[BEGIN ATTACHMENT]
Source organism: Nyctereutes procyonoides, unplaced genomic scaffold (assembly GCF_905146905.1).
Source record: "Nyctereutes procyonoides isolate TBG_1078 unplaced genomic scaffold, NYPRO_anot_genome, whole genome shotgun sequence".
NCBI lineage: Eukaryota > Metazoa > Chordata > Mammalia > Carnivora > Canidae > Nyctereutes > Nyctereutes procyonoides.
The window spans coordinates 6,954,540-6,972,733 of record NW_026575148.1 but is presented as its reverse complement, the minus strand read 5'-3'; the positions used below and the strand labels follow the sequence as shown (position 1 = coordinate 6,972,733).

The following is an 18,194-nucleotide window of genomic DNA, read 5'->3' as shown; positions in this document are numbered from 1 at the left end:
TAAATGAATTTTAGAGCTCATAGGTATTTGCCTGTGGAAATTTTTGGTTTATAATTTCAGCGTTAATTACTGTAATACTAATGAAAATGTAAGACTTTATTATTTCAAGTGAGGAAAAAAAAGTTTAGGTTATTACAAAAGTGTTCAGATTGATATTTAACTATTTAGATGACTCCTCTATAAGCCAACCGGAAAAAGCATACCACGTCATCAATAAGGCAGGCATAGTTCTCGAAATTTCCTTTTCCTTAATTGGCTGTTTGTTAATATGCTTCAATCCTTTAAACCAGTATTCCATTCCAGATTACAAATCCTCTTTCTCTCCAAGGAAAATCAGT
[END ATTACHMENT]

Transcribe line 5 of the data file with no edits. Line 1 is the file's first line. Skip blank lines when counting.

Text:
The following is an 18,194-nucleotide window of genomic DNA, read 5'->3' as shown; positions in this document are numbered from 1 at the left end: